News & Events

HIHG Researcher Featured On NIH Director's Blog

Joseph Foster, research associate at the John P. Hussman Institute for Human Genomics, was featured on NIH Director’s, Dr. Francis Collins, blog: LabTV: Curious About Genetics of Deafness.

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Researchers Identify Gene that Causes Deafness and Myopia

Miller School researchers co-led an international study to identify a new genetic syndrome characterized by deafness, the most common human sensory disorder, and myopia (nearsightedness), the most common human eye disorder. Published online April 1 in the Journal of Clinical Investigation, the study, “SLITRK6 Mutations Cause Myopia and Deafness in Humans and Mice,” demonstrates that the SLITRK6 protein plays a critical role in the development of normal hearing as well as vision in humans and mice, and its disruption leads to a novel syndrome characterized by severe myopia and deafness.

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Human Genetics Faculty Awarded $3.1 Million NIH Grant To Study Hearing Loss

Mustafa Tekin, M.D., associate professor in the Dr. John T. Macdonald Foundation Department of Human Genetics and member of the John P. Hussman Institute for Human Genomics, has been awarded a $3.1 million, five-year grant from the National Institutes of Health to identify genes that cause deafness and are associated with inner ear anomalies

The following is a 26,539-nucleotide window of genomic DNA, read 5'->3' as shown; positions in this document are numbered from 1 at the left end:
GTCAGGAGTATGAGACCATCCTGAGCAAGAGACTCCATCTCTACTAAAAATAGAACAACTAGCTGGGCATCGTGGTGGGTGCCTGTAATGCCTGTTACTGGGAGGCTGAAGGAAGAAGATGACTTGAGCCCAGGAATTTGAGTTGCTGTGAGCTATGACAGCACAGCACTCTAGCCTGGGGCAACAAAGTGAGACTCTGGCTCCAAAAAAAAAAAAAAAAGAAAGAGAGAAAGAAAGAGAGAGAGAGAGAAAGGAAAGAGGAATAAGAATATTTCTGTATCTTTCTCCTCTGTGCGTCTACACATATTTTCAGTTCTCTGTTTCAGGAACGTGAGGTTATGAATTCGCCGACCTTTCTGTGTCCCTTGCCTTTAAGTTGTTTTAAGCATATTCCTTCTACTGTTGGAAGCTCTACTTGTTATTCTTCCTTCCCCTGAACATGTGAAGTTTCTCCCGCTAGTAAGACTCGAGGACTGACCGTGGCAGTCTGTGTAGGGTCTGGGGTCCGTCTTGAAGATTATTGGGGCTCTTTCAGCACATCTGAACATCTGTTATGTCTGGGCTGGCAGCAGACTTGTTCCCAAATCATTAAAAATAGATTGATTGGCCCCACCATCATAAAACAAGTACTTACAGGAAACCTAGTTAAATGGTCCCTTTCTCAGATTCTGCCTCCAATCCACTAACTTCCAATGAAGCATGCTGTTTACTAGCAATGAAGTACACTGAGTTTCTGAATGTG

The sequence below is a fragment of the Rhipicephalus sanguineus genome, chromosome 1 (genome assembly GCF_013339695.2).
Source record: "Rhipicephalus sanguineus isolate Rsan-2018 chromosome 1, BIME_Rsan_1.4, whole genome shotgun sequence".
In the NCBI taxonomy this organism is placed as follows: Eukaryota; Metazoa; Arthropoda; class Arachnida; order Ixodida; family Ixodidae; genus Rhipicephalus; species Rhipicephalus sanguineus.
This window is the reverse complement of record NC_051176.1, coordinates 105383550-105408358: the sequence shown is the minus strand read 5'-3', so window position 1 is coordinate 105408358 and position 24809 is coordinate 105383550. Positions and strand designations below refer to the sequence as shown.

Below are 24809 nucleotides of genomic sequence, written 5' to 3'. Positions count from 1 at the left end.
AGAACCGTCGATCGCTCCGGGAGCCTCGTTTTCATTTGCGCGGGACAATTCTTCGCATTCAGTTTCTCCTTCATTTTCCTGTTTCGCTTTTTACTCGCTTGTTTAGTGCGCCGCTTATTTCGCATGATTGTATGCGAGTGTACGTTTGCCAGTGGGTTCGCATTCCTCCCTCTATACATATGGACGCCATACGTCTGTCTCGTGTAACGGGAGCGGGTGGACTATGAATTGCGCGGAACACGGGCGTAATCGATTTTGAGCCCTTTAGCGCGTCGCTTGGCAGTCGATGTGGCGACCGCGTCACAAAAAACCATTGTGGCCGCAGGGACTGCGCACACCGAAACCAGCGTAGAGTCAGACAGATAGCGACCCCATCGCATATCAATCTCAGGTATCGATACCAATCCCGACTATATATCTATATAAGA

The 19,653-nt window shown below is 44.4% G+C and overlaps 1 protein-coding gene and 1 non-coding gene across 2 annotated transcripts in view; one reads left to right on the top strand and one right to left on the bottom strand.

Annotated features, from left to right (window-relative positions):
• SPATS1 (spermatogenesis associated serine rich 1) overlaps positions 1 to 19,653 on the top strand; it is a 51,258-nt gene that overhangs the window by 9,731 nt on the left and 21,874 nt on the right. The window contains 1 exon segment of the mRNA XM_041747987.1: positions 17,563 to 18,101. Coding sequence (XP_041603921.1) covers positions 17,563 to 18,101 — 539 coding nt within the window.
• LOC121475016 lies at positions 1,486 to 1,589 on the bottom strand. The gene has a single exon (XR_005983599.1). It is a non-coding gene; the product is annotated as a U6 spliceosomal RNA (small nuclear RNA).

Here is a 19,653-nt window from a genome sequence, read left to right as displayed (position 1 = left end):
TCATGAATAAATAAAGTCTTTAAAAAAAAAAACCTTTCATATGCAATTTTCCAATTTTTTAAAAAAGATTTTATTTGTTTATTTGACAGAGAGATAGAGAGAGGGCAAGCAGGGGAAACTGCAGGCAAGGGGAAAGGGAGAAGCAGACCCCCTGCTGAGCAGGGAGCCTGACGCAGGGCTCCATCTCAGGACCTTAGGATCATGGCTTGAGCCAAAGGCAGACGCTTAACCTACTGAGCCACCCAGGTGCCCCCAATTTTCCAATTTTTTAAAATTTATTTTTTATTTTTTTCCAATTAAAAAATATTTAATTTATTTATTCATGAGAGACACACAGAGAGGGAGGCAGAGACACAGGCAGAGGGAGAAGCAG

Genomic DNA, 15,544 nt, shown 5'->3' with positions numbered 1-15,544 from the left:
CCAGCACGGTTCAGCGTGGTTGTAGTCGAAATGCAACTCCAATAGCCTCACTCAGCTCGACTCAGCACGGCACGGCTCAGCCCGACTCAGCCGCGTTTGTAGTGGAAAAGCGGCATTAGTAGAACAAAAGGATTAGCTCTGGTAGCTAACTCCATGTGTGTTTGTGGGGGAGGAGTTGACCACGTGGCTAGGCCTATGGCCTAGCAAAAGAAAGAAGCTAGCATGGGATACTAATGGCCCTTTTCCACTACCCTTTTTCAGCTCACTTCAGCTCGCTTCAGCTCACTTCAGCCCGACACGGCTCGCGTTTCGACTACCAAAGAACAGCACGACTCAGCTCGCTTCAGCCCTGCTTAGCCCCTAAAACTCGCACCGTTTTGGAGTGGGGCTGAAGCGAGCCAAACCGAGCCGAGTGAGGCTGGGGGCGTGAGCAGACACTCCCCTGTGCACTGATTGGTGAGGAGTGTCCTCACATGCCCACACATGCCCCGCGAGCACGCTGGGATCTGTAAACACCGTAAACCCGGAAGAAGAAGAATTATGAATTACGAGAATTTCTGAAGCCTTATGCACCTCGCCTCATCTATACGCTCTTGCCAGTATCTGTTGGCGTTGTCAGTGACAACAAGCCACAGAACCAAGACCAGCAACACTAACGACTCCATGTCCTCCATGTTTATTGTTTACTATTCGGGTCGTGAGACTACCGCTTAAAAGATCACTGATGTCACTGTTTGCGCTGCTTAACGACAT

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Researchers Identify Gene Linked to Progressive Hearing Loss from Noise and Aging

An international team of researchers led by the Miller School’s Xue Zhong Liu, M.D., Ph.D., has identified the first gene to be associated with both noise-reduced and age-related hearing loss. The gene, P2X2, appears to be crucial to the preservation of life-long normal hearing and for protection against noise.

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Researchers Identify New Gene Associated with Moderate Hearing Loss

Miller School researchers collaborated with an international team to identify a new gene associated with the most common form of inherited childhood deafness. Published November 1 in the American Journal of Human Genetics, the study led by Mustafa Tekin, M.D., associate professor in the Dr. John T. Macdonald Department of Human Genetics and the John P. Hussman Institute for Human Genomics, found that mutations in the OTOGL gene are a cause of moderate autosomal recessive non-syndromic hearing loss.

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